Which brings us to Alito’s record on the rights of immigrants and foreigners. His views on this score were illuminated last week by documents released from his 16-month tenure as a deputy assistant attorney general in the Justice Department’s Office of Legal Counsel. In one memo,Alito signed off on an FBI plan to collect fingerprint cards of Iranian and Afghan refugees living in Canada. He suggested that the program was constitutional because these refugees were nonresident immigrants of another country, thus freeing the FBI from abiding by court decisions that barred the agency from spreading “stigmatizing” information about U.S. citizens. Alito simply feels that nonresident immigrants of other countries have no due process rights under the Constitution. The Washington Post last week quoted Martin Redish, a constitutional law professor at Northwestern University Law School, arguing that Alito’s logic would likely support the Bush administration’s current policy of CIA interrogations in secret European prisons as well.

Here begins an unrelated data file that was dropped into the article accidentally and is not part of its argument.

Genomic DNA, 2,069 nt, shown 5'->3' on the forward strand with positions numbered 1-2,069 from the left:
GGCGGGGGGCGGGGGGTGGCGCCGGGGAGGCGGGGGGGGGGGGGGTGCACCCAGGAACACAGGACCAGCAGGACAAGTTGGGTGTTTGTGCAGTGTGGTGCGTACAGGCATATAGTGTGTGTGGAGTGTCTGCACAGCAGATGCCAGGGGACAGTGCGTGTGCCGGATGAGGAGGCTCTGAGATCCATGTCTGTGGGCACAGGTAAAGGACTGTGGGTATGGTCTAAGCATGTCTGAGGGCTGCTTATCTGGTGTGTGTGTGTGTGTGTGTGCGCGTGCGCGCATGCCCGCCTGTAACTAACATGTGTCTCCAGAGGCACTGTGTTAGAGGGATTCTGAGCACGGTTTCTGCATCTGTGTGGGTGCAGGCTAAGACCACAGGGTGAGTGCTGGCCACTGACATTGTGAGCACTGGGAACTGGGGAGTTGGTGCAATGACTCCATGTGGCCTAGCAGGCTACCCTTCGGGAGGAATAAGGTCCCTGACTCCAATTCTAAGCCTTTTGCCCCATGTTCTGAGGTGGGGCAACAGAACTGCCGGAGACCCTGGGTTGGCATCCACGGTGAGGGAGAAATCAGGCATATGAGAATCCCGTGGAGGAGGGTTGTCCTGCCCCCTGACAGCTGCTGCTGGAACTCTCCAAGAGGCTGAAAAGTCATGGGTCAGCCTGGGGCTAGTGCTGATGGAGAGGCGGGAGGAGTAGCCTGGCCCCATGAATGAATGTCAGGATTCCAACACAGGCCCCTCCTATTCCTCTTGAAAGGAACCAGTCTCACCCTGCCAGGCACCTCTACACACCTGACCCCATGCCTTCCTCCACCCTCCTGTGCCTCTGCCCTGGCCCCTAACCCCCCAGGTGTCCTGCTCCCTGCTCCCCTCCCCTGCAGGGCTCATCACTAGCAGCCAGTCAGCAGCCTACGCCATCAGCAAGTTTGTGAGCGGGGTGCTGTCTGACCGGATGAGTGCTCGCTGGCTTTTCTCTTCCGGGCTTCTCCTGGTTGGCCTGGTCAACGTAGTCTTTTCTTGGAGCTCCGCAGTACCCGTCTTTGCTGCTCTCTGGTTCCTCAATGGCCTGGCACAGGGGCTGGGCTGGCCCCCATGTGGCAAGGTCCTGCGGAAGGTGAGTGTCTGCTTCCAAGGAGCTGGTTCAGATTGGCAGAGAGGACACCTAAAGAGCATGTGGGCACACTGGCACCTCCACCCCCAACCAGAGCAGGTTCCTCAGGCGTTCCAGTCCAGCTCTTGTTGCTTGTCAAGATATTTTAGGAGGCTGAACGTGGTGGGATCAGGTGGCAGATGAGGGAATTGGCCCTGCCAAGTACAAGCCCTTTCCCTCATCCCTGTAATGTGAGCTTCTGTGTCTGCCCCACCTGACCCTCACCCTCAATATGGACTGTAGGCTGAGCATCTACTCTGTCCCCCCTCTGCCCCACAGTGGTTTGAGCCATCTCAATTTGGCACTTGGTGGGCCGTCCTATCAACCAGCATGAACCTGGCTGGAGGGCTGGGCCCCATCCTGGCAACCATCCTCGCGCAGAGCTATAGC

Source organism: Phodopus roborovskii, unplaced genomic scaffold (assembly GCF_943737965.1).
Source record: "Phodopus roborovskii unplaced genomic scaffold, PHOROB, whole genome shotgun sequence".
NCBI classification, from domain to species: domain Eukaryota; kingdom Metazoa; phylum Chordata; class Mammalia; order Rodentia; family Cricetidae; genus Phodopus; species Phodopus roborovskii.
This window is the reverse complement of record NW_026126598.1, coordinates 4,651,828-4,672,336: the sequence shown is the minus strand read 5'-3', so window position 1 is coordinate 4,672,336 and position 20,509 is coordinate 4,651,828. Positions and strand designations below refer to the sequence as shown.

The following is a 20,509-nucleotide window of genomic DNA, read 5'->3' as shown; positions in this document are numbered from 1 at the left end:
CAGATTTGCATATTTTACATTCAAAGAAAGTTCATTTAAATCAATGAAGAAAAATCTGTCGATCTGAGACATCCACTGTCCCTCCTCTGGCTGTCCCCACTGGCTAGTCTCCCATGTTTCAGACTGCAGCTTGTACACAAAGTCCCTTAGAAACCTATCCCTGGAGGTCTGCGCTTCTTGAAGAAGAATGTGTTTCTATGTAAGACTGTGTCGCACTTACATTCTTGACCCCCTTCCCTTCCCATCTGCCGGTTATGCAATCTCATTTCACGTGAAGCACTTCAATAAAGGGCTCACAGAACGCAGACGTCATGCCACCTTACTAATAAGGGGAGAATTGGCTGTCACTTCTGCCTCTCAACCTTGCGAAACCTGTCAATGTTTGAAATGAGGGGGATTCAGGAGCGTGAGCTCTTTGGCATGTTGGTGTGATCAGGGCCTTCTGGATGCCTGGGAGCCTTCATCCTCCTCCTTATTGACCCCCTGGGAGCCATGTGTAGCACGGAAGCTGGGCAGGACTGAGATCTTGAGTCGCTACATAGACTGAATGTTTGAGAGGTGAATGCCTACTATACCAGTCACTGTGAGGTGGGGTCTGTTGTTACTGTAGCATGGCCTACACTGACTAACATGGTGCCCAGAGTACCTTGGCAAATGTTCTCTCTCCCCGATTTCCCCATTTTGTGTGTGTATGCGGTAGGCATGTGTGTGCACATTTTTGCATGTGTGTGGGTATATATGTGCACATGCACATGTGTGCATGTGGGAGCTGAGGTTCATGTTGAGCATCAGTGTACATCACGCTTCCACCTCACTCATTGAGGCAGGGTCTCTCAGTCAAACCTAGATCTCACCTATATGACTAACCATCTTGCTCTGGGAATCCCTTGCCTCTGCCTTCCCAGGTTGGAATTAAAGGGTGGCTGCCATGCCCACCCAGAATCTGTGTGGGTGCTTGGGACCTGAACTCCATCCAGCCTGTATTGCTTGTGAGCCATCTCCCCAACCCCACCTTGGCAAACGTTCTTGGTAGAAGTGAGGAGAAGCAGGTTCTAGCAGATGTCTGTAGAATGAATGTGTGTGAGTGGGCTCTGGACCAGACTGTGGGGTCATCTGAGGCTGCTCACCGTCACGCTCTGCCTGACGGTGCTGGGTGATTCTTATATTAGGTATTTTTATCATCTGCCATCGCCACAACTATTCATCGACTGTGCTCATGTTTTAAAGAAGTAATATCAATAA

Despite the Bush administration’s urgings to deny review, the Supreme Court recently agreed to hear the next big war on terror case, Hamdan v. Rumsfeld. Justice Sandra Day O’Connor, author of perhaps the most famous words in the post 9/11 struggle between the courts and the executive—”[a] state of war is not a blank check for the president”—will not be on the court to decide it. Samuel Alito, who has made a judicial career out of writing, signing, and endorsing blank checks—will.

Sen. Lindsey Graham, R-S.C., has promised to use the Alito hearings to probe the nominee’s views on executive power. The senator says he’ll focus on “when does the executive branch’s power end and when does Congress’ power end.” We can hope that Graham’s effort will amount to more than rambling half-questions that the nominee can fob off under the guise of “not prejudging issues likely to come before the court.”

The courts, and specifically the Supreme Court, have been willing to push back against the executive’s relentless power grab, albeit by a sometimes narrow margin. If Judge Alito is unwilling or unable to talk about his positions in this area of law, we should assume, based on his record, that he would rubber-stamp the administration’s citizen detention, habeas corpus, and torture policies. If that is the case—and his confirmation becomes a referendum on the acceptability of such policies—he would, and should, fail to be confirmed by a large bipartisan majority.